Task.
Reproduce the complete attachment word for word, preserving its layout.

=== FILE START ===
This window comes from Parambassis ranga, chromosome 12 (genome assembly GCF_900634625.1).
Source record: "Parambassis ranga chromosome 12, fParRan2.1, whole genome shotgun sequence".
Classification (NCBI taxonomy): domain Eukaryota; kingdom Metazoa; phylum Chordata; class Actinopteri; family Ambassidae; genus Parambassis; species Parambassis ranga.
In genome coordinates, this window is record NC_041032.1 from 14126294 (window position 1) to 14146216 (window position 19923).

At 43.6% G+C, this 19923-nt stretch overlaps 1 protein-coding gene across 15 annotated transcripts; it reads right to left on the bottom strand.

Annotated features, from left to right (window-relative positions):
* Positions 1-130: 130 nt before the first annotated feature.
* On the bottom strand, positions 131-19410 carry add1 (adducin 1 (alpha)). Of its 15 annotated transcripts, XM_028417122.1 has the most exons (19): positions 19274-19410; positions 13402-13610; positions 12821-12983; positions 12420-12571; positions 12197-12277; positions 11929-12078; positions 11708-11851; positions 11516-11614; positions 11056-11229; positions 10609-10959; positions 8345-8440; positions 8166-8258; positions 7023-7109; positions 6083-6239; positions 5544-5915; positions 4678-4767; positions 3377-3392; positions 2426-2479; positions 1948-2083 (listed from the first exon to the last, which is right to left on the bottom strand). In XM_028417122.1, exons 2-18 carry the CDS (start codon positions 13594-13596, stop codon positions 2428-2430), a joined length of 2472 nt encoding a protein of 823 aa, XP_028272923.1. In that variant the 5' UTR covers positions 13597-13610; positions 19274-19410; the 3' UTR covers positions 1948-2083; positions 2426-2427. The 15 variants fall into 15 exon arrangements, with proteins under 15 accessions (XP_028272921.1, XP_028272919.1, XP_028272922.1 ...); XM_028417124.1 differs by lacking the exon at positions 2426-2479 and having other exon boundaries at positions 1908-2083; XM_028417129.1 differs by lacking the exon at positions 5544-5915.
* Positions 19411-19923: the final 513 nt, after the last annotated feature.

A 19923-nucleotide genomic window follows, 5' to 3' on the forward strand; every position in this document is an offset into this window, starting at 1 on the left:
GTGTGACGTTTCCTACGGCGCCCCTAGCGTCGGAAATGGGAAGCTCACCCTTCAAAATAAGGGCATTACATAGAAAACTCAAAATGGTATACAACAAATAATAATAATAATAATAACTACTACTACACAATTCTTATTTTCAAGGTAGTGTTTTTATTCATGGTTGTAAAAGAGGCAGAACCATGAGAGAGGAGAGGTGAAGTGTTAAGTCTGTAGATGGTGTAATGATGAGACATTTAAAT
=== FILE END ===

This window comes from Parambassis ranga, chromosome 12 (genome assembly GCF_900634625.1).
Source record: "Parambassis ranga chromosome 12, fParRan2.1, whole genome shotgun sequence".
Classification (NCBI taxonomy): domain Eukaryota; kingdom Metazoa; phylum Chordata; class Actinopteri; family Ambassidae; genus Parambassis; species Parambassis ranga.
In genome coordinates, this window is record NC_041032.1 from 14126294 (window position 1) to 14146216 (window position 19923).

At 43.6% G+C, this 19923-nt stretch overlaps 1 protein-coding gene across 15 annotated transcripts; it reads right to left on the bottom strand.

Annotated features, from left to right (window-relative positions):
* Positions 1-130: 130 nt before the first annotated feature.
* On the bottom strand, positions 131-19410 carry add1 (adducin 1 (alpha)). Of its 15 annotated transcripts, XM_028417122.1 has the most exons (19): positions 19274-19410; positions 13402-13610; positions 12821-12983; positions 12420-12571; positions 12197-12277; positions 11929-12078; positions 11708-11851; positions 11516-11614; positions 11056-11229; positions 10609-10959; positions 8345-8440; positions 8166-8258; positions 7023-7109; positions 6083-6239; positions 5544-5915; positions 4678-4767; positions 3377-3392; positions 2426-2479; positions 1948-2083 (listed from the first exon to the last, which is right to left on the bottom strand). In XM_028417122.1, exons 2-18 carry the CDS (start codon positions 13594-13596, stop codon positions 2428-2430), a joined length of 2472 nt encoding a protein of 823 aa, XP_028272923.1. In that variant the 5' UTR covers positions 13597-13610; positions 19274-19410; the 3' UTR covers positions 1948-2083; positions 2426-2427. The 15 variants fall into 15 exon arrangements, with proteins under 15 accessions (XP_028272921.1, XP_028272919.1, XP_028272922.1 ...); XM_028417124.1 differs by lacking the exon at positions 2426-2479 and having other exon boundaries at positions 1908-2083; XM_028417129.1 differs by lacking the exon at positions 5544-5915.
* Positions 19411-19923: the final 513 nt, after the last annotated feature.

A 19923-nucleotide genomic window follows, 5' to 3' on the forward strand; every position in this document is an offset into this window, starting at 1 on the left:
GTGTGACGTTTCCTACGGCGCCCCTAGCGTCGGAAATGGGAAGCTCACCCTTCAAAATAAGGGCATTACATAGAAAACTCAAAATGGTATACAACAAATAATAATAATAATAATAACTACTACTACACAATTCTTATTTTCAAGGTAGTGTTTTTATTCATGGTTGTAAAAGAGGCAGAACCATGAGAGAGGAGAGGTGAAGTGTTAAGTCTGTAGATGGTGTAATGATGAGACATTTAAAT